What will a graduate 20 years from now learn about applied mathematics?
A lot more data mining. They will still use mathematics as a tool. It’s a lot like the three “r’s.” When their parents went to school they were “reading, ‘riting and ‘rithmetic.” Now the 3 “r’s” are respect for yourself, respect for others and responsibility for your own actions. And there are the “3 c’s” which stands for communicating, both oral communication and written communication; calculating; and computing.
But, general education when it was first introduced here, it has not changed. There is an English component. There is a science component. There is a mathematics component. There are life and physical sciences. There are the arts that enrich us all. I agree with that.
I was fortunate enough to do most of my early team teaching with [Leonard] Craig, for whom the gallery [at the Unity College Center for the Performing Arts] is named. My early thesis work with students was done with Leonard Craig, a man with vision, who brought the arts to life on this campus. Now while I do most of my thesis work with a science colleague, arts with Ben Potter is still very much seen on campus. …
But mathematics, I don’t think is going to change how we teach it. For the students, facilitation with mathematics and the ability to make sense out of data is what’s going to change. We are data overloaded, if you will, and how are students going to sift through all of that data to come to meaningful conclusions, and what story is that going to tell in the years to come? So it’s how students are able to handle the data. And they’re bombarded by it every day. The use of statistics will become even more important.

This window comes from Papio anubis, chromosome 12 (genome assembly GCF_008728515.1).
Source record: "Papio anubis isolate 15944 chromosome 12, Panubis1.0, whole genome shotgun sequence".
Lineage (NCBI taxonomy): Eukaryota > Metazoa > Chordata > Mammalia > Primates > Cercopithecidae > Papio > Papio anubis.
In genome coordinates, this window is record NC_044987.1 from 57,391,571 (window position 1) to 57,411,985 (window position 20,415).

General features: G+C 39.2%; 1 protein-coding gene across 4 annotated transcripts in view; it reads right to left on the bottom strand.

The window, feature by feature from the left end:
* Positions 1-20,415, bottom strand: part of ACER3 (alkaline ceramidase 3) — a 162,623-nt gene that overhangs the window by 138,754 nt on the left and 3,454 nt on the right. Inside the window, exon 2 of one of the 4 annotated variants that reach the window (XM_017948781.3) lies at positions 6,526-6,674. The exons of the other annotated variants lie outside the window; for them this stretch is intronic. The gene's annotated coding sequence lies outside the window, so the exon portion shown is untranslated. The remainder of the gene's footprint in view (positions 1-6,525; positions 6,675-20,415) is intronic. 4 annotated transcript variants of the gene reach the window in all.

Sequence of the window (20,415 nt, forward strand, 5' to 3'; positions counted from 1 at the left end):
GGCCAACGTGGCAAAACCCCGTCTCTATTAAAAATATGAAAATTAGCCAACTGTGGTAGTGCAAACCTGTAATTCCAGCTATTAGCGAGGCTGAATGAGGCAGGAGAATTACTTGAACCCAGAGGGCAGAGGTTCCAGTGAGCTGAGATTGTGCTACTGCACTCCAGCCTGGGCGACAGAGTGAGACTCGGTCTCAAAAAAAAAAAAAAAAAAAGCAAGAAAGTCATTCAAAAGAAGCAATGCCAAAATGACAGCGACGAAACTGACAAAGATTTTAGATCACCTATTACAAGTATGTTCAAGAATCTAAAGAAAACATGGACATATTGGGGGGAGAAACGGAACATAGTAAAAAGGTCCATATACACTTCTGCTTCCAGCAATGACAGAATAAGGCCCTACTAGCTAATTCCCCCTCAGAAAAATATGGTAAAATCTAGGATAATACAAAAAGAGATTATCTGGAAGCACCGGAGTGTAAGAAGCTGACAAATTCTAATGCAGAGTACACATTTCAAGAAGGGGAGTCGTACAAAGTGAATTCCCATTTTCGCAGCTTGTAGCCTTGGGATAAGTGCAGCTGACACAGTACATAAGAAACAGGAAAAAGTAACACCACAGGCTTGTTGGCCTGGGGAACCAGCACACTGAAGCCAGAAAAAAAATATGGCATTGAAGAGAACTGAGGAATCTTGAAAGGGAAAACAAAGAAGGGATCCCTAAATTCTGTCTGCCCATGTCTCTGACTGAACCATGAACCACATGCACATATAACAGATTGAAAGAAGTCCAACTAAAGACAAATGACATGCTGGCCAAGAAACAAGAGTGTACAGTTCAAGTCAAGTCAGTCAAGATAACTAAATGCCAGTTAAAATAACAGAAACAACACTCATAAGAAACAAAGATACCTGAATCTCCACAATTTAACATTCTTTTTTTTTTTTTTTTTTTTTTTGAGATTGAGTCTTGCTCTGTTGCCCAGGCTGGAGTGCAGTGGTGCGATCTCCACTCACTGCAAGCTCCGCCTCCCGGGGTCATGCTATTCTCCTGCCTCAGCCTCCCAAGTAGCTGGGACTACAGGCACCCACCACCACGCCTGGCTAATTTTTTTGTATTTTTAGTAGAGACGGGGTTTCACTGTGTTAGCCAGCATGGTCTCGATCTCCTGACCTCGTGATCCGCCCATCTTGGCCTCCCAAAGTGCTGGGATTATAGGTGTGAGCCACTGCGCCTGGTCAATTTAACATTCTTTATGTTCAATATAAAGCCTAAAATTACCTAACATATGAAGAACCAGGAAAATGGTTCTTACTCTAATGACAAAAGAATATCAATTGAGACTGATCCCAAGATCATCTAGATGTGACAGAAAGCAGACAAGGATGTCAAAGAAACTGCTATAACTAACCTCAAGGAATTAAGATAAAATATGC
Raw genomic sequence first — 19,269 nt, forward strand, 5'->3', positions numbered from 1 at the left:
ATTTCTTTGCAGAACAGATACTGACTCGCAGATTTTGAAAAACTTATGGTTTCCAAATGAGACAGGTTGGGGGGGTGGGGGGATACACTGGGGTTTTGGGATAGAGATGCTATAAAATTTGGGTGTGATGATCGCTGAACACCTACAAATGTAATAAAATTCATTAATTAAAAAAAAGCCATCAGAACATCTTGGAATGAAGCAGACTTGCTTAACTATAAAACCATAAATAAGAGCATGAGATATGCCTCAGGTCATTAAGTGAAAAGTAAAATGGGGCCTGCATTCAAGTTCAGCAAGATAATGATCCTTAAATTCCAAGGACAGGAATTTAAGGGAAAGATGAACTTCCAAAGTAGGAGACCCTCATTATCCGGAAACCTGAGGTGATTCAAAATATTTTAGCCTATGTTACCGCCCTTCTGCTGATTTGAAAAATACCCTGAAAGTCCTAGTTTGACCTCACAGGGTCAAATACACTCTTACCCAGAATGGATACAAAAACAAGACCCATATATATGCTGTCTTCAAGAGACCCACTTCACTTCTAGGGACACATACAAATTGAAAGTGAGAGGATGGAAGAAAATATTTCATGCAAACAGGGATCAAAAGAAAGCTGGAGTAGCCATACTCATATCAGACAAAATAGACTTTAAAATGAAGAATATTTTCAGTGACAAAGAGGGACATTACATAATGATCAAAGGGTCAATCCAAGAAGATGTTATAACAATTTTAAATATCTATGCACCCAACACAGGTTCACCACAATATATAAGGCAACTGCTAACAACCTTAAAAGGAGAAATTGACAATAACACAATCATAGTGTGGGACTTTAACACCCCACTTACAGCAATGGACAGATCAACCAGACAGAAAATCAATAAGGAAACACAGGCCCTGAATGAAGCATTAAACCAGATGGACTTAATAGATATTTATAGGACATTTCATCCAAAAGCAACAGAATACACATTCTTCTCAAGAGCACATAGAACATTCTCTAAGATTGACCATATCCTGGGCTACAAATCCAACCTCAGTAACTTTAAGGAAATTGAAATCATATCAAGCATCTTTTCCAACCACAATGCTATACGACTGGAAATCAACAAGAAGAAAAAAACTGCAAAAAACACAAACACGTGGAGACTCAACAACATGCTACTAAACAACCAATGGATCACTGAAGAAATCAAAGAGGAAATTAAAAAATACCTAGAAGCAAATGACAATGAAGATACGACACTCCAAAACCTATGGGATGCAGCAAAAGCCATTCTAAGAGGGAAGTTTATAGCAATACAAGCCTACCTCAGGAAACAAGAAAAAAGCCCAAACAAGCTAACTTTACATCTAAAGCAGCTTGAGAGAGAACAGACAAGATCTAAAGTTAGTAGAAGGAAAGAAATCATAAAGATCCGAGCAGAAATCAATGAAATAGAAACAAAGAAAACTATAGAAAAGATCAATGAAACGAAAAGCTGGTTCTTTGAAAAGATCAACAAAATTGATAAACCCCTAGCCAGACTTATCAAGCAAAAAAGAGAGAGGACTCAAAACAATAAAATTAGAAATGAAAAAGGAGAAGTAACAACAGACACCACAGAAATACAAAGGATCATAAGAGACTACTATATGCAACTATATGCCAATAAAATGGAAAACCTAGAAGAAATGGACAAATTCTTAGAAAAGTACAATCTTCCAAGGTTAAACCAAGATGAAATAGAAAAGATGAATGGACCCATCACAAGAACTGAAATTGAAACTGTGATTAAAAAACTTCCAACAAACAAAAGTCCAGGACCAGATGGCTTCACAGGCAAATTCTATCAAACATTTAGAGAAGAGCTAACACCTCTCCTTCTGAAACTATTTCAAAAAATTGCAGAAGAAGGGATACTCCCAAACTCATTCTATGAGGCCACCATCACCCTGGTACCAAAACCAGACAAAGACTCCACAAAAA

Someday in the future, I would imagine that it won’t be just one math course that’s a general education requirement. It may be a math course in depth in your discipline such as calculus, and a statistics course for an overview. At some schools, I know statistics is the general education course. As the faculty member that teaches statistics, I’m not yet ready to make that suggestion, but if it came out of a general education conversation, I would strongly support it.
There’s some sort of … what we call it now is quantitative literacy, and it’s the ability to decipher graphs, make sense out of enormous data, put it in a table so that it’s understandable and a graph so that it’s visual for the visual learners, and then present it in a way that’s meaningful. So the communications piece is still key. So I applaud the college. We’ve combined composition and communication into a two-semester sequence, and that was a good idea.
I like the way we’ve progressed. And I like that the faculty have had input into the decision making process. When it comes right down to it, I think the faculty are at the core of this institution.